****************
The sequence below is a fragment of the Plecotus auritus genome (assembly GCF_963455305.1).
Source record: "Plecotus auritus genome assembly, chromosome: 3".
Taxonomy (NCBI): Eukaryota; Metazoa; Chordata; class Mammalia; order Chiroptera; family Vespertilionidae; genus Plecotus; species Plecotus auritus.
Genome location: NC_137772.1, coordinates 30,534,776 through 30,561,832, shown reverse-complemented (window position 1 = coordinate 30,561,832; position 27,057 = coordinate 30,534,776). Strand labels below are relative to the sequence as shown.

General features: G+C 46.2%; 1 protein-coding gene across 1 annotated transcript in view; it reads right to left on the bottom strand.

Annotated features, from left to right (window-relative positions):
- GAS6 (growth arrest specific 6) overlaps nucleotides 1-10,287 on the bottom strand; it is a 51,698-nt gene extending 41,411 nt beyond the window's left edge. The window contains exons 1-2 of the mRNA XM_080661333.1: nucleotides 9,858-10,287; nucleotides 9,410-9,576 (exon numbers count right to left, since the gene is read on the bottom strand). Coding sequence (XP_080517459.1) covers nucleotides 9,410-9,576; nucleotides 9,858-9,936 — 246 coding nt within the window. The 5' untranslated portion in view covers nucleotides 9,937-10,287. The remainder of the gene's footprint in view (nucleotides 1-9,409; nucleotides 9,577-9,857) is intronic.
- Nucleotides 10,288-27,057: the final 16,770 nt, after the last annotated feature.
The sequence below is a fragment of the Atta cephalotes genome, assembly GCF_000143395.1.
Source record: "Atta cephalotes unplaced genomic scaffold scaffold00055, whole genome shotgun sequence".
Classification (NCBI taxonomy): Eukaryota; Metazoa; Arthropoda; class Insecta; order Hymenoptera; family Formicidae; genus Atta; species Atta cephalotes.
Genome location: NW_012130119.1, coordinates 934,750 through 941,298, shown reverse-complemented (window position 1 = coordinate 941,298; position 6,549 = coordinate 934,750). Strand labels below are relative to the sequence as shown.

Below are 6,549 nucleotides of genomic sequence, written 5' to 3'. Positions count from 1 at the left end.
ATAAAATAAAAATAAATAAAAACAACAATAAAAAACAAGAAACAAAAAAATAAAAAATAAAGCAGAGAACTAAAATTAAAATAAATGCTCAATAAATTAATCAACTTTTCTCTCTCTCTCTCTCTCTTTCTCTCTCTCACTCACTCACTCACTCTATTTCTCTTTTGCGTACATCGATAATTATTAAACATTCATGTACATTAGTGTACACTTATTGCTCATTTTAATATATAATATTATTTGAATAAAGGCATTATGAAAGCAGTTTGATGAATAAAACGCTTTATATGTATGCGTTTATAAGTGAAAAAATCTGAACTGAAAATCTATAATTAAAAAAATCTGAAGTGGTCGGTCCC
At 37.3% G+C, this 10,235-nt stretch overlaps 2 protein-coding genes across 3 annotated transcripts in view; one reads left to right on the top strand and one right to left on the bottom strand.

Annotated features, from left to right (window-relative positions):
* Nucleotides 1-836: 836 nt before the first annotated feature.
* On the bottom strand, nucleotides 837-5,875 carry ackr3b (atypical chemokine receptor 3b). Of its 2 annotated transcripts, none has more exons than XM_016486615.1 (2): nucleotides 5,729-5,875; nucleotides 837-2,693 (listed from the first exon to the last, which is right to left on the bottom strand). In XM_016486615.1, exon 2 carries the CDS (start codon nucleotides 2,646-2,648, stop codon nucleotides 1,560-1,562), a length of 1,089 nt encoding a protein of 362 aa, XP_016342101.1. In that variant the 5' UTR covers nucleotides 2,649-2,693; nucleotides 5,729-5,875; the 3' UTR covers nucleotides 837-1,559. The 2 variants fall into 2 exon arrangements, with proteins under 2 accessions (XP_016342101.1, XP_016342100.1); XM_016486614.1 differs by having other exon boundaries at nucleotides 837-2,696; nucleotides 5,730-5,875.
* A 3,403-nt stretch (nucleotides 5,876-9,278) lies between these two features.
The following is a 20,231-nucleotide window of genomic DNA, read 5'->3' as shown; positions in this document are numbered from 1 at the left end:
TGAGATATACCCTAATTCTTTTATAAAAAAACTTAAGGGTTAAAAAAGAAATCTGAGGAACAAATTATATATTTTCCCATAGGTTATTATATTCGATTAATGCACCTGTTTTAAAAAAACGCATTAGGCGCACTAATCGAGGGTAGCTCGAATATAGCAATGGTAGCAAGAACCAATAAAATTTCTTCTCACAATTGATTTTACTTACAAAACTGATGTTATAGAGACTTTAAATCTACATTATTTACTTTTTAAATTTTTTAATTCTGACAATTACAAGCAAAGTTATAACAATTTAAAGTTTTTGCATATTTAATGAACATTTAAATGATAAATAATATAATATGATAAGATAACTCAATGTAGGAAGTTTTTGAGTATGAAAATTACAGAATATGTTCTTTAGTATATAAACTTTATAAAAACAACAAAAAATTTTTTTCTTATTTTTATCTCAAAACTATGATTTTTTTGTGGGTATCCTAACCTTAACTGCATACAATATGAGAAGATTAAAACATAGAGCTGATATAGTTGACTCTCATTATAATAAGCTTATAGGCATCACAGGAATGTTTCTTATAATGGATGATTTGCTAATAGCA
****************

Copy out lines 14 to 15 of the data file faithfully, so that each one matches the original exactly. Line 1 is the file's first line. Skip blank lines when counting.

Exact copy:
ATAAAATAAAAATAAATAAAAACAACAATAAAAAACAAGAAACAAAAAAATAAAAAATAAAGCAGAGAACTAAAATTAAAATAAATGCTCAATAAATTAATCAACTTTTCTCTCTCTCTCTCTCTCTTTCTCTCTCTCACTCACTCACTCACTCTATTTCTCTTTTGCGTACATCGATAATTATTAAACATTCATGTACATTAGTGTACACTTATTGCTCATTTTAATATATAATATTATTTGAATAAAGGCATTATGAAAGCAGTTTGATGAATAAAACGCTTTATATGTATGCGTTTATAAGTGAAAAAATCTGAACTGAAAATCTATAATTAAAAAAATCTGAAGTGGTCGGTCCC
At 37.3% G+C, this 10,235-nt stretch overlaps 2 protein-coding genes across 3 annotated transcripts in view; one reads left to right on the top strand and one right to left on the bottom strand.